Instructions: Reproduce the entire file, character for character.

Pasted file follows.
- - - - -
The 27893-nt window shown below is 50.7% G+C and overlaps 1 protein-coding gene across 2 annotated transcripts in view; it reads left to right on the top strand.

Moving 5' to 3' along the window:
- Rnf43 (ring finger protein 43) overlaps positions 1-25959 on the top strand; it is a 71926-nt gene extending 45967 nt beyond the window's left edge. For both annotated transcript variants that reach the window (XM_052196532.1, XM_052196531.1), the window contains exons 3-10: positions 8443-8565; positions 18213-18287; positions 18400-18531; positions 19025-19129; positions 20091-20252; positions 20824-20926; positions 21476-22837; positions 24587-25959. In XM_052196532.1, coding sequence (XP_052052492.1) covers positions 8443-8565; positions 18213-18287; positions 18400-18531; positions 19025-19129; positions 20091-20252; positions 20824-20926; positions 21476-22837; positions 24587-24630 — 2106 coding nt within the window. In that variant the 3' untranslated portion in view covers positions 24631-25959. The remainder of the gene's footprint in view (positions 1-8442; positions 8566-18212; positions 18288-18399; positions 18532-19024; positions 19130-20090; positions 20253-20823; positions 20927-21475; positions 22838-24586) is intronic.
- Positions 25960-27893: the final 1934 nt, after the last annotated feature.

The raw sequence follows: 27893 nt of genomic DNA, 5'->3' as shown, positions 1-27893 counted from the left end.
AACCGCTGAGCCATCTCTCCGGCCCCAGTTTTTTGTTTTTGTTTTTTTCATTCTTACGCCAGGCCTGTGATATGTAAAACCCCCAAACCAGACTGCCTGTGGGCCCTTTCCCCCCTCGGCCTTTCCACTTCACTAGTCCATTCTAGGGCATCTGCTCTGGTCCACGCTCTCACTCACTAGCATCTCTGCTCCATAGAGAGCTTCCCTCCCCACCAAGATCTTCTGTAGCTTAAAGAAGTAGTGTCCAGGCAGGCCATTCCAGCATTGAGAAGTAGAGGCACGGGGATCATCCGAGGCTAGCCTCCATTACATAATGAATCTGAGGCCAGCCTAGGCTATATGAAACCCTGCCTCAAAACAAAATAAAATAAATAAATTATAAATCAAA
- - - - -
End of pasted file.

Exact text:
The 27893-nt window shown below is 50.7% G+C and overlaps 1 protein-coding gene across 2 annotated transcripts in view; it reads left to right on the top strand.

Moving 5' to 3' along the window:
- Rnf43 (ring finger protein 43) overlaps positions 1-25959 on the top strand; it is a 71926-nt gene extending 45967 nt beyond the window's left edge. For both annotated transcript variants that reach the window (XM_052196532.1, XM_052196531.1), the window contains exons 3-10: positions 8443-8565; positions 18213-18287; positions 18400-18531; positions 19025-19129; positions 20091-20252; positions 20824-20926; positions 21476-22837; positions 24587-25959. In XM_052196532.1, coding sequence (XP_052052492.1) covers positions 8443-8565; positions 18213-18287; positions 18400-18531; positions 19025-19129; positions 20091-20252; positions 20824-20926; positions 21476-22837; positions 24587-24630 — 2106 coding nt within the window. In that variant the 3' untranslated portion in view covers positions 24631-25959. The remainder of the gene's footprint in view (positions 1-8442; positions 8566-18212; positions 18288-18399; positions 18532-19024; positions 19130-20090; positions 20253-20823; positions 20927-21475; positions 22838-24586) is intronic.
- Positions 25960-27893: the final 1934 nt, after the last annotated feature.

The raw sequence follows: 27893 nt of genomic DNA, 5'->3' as shown, positions 1-27893 counted from the left end.
AACCGCTGAGCCATCTCTCCGGCCCCAGTTTTTTGTTTTTGTTTTTTTCATTCTTACGCCAGGCCTGTGATATGTAAAACCCCCAAACCAGACTGCCTGTGGGCCCTTTCCCCCCTCGGCCTTTCCACTTCACTAGTCCATTCTAGGGCATCTGCTCTGGTCCACGCTCTCACTCACTAGCATCTCTGCTCCATAGAGAGCTTCCCTCCCCACCAAGATCTTCTGTAGCTTAAAGAAGTAGTGTCCAGGCAGGCCATTCCAGCATTGAGAAGTAGAGGCACGGGGATCATCCGAGGCTAGCCTCCATTACATAATGAATCTGAGGCCAGCCTAGGCTATATGAAACCCTGCCTCAAAACAAAATAAAATAAATAAATTATAAATCAAA